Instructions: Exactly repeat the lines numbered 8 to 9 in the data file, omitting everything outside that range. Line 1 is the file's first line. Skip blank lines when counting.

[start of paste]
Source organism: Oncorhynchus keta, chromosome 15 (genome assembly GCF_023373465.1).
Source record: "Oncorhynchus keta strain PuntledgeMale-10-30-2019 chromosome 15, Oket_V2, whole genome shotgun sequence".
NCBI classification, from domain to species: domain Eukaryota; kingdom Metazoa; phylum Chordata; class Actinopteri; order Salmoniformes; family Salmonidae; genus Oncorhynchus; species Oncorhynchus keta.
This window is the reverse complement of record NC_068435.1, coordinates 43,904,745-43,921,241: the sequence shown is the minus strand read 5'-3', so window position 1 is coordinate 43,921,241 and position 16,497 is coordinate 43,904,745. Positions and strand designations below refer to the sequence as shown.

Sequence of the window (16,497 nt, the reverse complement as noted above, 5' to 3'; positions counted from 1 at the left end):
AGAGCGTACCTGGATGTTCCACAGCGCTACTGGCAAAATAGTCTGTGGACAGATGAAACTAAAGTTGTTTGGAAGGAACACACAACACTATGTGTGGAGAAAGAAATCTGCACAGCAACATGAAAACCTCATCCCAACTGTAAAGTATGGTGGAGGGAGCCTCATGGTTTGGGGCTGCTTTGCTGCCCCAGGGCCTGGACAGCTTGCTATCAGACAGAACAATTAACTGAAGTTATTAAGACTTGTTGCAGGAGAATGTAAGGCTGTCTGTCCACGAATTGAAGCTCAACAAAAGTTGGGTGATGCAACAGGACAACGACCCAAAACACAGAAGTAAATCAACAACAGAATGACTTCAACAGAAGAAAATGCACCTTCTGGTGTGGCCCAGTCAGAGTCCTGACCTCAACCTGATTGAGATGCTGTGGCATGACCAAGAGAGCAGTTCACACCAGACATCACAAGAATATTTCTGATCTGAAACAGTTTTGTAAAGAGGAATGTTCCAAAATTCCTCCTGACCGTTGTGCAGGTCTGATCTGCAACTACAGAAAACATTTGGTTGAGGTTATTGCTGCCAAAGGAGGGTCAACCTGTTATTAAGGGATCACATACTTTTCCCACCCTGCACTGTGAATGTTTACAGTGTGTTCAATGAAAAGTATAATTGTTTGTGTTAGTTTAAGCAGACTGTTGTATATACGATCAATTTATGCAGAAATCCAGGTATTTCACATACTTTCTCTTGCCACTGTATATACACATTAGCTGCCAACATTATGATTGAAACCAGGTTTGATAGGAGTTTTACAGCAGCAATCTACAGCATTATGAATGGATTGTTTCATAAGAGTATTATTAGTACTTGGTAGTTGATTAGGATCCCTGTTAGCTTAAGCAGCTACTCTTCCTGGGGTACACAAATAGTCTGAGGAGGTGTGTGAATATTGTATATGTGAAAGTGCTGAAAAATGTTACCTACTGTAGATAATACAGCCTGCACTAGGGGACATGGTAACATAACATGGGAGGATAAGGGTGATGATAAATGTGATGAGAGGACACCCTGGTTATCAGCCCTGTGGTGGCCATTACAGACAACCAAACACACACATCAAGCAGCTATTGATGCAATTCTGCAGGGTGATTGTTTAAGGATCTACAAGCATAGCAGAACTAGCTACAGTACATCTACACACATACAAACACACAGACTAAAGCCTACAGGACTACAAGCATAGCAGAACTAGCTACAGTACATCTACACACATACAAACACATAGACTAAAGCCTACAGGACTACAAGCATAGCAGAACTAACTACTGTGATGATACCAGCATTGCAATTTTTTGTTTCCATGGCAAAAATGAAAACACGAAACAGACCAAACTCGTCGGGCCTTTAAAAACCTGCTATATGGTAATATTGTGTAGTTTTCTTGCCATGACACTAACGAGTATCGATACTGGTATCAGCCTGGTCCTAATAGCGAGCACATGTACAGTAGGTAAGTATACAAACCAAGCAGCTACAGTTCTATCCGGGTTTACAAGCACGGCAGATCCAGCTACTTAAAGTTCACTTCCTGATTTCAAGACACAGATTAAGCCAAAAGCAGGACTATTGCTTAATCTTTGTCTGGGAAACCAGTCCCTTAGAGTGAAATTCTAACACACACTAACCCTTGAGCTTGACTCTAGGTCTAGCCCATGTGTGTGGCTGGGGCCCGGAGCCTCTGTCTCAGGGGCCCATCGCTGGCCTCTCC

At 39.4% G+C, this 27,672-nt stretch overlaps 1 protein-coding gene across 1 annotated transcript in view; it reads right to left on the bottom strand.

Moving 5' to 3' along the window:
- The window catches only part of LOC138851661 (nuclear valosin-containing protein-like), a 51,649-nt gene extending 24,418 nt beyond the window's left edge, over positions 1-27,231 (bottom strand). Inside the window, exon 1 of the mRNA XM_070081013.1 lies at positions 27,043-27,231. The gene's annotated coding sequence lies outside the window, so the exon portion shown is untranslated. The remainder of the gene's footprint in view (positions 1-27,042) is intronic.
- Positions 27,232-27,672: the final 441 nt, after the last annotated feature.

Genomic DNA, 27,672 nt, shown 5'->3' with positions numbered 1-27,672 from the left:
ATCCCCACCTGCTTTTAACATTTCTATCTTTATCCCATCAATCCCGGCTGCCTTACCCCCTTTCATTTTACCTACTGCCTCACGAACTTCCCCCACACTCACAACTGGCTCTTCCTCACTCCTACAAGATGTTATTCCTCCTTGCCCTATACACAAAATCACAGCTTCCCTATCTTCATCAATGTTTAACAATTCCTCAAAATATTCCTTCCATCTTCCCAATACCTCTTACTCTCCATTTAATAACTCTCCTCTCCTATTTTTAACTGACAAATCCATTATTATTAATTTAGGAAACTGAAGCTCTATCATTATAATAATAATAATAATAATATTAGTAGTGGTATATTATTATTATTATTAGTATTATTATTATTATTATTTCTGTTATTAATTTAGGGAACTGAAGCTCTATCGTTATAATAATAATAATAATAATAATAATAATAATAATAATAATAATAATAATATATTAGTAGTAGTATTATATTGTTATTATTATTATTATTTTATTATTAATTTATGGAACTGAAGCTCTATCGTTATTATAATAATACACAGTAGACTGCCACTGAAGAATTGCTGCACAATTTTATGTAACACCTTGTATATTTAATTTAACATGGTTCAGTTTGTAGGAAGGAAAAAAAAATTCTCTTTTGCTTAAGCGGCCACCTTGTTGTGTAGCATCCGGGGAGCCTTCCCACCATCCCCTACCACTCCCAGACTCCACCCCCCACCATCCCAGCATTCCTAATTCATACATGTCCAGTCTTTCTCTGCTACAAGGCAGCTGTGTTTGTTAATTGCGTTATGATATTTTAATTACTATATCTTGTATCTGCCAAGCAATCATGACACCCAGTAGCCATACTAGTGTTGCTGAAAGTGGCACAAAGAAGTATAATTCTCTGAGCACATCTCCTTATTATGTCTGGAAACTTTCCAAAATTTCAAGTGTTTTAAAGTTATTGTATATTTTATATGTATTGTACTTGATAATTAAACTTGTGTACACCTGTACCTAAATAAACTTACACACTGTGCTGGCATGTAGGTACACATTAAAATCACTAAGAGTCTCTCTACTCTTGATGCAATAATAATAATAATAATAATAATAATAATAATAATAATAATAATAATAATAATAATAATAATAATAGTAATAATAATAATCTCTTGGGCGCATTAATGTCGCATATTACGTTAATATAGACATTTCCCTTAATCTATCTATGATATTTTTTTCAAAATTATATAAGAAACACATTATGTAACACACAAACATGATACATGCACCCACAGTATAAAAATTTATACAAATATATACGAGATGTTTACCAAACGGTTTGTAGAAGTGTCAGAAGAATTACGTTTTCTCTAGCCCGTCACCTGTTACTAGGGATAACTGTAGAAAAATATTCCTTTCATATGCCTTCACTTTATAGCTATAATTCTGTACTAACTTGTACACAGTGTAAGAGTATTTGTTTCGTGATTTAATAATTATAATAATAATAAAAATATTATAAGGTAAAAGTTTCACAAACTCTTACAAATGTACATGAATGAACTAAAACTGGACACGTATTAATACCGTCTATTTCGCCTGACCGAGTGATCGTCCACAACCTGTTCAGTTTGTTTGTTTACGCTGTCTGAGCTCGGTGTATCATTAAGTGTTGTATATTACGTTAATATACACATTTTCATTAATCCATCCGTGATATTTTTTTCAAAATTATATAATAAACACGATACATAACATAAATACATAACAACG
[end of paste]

Moving 5' to 3' along the window:
- The window catches only part of LOC138851661 (nuclear valosin-containing protein-like), a 51,649-nt gene extending 24,418 nt beyond the window's left edge, over positions 1-27,231 (bottom strand). Inside the window, exon 1 of the mRNA XM_070081013.1 lies at positions 27,043-27,231. The gene's annotated coding sequence lies outside the window, so the exon portion shown is untranslated. The remainder of the gene's footprint in view (positions 1-27,042) is intronic.